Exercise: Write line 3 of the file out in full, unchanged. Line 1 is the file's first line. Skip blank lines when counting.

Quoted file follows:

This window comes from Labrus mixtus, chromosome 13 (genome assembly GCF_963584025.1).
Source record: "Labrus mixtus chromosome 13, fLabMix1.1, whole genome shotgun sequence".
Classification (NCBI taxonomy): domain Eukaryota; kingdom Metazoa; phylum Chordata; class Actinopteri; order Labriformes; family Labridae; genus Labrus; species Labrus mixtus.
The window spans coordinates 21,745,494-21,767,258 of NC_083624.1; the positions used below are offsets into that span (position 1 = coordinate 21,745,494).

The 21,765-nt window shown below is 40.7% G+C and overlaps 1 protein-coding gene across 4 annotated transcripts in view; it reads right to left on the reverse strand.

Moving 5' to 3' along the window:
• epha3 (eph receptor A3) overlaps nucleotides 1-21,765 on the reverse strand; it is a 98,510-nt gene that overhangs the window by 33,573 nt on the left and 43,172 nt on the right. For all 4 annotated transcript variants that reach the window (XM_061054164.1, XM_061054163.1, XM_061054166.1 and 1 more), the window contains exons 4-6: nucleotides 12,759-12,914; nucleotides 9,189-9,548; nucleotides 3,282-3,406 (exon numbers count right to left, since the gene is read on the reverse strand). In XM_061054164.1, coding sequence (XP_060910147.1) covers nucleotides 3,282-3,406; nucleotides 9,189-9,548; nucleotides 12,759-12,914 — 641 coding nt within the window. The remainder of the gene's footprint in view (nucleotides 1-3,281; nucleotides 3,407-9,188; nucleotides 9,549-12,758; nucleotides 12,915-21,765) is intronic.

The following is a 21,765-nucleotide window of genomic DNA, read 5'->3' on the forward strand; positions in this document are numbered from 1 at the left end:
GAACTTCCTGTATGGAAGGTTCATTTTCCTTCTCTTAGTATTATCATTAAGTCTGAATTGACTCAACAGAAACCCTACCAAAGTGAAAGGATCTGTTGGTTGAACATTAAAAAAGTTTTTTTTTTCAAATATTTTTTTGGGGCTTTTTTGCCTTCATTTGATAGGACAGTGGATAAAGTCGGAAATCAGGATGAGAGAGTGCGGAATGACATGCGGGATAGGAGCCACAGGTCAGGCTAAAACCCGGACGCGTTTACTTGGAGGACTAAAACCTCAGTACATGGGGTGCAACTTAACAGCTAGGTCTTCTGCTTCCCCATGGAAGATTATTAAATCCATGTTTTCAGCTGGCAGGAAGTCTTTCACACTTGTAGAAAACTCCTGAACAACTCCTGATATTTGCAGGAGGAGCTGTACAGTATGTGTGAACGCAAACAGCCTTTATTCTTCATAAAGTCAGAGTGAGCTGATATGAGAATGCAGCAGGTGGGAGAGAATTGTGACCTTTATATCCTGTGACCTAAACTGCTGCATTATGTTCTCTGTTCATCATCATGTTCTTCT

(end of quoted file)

Classification (NCBI taxonomy): domain Eukaryota; kingdom Metazoa; phylum Chordata; class Actinopteri; order Labriformes; family Labridae; genus Labrus; species Labrus mixtus.